May 17, 2024 - News

Des Moines' Euclid, Douglas avenues face forever diets

A rendering of a Douglas Avenue redesign.

Douglas Avenue will have larger sidewalks with at least five feet of grass between traffic as part of its permanent redesign. Sidewalks and traffic are currently only inches apart along some sections of the road. Rendering: Courtesy of the city of DSM

Road diet test projects along sections of Douglas and Euclid avenues would become permanent under recommendations to the City Council this week.

Why it matters: Some of the busiest roadways in the metro would have fewer lanes.

Catch up fast: Des Moines has been shrinking lanes on major roadways to improve safety for years.

  • Douglas and Euclid's pilot projects launched with signage and pavement markings in 2021, following input from people concerned about crashes.

Driving the news: DSM Transportation Safety Committee this week reviewed how traffic data has changed.

  • Speeds, crashes and injuries were down along most sections, resulting in the committee's nod to make changes permanent.

Zoom in: Euclid's project is between 2nd Avenue and 12th Street.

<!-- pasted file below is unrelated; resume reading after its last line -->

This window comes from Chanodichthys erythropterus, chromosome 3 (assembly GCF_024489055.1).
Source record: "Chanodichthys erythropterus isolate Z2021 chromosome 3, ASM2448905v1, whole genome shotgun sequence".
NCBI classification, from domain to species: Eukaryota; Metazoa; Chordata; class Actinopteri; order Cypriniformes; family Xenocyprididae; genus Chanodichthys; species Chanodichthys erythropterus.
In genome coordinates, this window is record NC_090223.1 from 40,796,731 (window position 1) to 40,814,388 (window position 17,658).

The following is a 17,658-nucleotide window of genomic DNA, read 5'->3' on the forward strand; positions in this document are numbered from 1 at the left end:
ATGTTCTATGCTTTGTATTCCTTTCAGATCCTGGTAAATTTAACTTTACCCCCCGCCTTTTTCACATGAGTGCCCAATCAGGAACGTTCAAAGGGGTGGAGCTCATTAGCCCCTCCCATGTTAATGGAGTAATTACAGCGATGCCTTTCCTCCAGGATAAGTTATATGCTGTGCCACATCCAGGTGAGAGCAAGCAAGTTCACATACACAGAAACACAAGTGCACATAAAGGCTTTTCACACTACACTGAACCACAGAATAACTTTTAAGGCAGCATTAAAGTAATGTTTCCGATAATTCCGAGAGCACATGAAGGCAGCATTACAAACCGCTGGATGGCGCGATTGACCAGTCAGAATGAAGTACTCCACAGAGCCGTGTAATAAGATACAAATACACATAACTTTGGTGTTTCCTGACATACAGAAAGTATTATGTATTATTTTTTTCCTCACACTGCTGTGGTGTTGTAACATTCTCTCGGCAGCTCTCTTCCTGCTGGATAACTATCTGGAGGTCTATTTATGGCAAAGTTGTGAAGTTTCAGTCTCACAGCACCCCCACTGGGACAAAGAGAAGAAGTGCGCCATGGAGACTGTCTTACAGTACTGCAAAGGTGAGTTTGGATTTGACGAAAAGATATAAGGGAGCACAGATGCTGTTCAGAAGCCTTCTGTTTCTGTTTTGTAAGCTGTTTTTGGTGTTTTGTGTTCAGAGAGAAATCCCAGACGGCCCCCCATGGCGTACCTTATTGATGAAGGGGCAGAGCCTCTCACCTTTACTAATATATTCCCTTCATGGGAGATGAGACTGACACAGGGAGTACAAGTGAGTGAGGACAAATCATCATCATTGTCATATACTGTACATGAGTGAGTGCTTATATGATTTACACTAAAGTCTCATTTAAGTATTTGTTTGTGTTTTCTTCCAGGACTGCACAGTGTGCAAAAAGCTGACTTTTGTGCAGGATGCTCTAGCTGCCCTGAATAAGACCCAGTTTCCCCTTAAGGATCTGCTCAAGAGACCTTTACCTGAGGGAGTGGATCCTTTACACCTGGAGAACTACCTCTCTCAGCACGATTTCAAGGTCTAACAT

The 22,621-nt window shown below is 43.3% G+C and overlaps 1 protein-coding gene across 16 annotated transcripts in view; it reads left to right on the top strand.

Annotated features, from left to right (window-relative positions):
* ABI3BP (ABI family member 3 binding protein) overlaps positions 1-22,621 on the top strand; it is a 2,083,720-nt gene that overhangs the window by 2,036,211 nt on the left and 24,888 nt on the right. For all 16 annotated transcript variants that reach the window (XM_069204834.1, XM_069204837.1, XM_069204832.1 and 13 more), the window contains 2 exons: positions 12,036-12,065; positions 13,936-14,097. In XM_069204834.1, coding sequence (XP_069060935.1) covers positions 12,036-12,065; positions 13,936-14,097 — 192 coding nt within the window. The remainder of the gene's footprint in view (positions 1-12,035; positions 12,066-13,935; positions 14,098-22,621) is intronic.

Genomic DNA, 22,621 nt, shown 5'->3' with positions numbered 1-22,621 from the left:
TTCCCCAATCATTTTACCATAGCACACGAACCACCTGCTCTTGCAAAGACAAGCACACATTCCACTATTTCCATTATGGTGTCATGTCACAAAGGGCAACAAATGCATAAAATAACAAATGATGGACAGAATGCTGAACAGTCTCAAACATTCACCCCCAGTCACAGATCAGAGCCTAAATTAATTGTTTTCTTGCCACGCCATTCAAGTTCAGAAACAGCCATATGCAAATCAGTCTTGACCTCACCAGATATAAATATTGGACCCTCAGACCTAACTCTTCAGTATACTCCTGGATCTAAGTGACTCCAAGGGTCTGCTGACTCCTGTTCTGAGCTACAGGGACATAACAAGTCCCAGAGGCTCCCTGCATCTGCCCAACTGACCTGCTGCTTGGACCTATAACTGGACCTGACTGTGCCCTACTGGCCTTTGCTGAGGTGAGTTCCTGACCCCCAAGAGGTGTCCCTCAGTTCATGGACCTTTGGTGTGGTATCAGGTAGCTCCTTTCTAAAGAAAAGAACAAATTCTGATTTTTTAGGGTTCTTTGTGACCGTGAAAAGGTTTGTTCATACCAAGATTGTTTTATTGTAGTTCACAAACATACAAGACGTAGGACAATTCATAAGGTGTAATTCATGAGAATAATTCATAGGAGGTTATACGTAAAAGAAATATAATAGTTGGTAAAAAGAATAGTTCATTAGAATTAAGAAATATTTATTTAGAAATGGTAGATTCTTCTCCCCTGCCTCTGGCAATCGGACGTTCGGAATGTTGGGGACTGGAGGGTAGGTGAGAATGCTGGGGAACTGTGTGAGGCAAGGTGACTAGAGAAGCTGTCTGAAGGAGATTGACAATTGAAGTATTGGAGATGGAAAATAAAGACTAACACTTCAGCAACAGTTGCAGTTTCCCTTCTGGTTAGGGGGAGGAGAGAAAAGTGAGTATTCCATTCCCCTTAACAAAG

• Douglas' is between Merle Hay Road and Martin Luther King Jr. Parkway.

State of play: Average speeds decreased as much as 6.6mph across Euclid's test area during peak hours in April as compared to April 2021, according to city data.

  • Travel times were up between 12 to 50 seconds.
  • There were 26 injuries from crashes in the Euclid test area last year, down from a five-year average of 31 in 2021.

The intrigue: Sections of the Douglas project have resulted in higher speeds but with fewer crashes.

  • That's linked with a designated turn lane that helps drivers avoid sudden stops, city engineer Steven Naber tells Axios.

What's next: The council will be review the Euclid project Monday. Its estimated costs are about $3.4 million and would be completed in 2025.

A photo near the Intersection of Douglas Avenue and Merle Hay Road in Des Moines.
Pedestrians must currently walk within inches of traffic near the intersection of Douglas Avenue and Merle Hay Road. Photo: Jason Clayowrth/Axios

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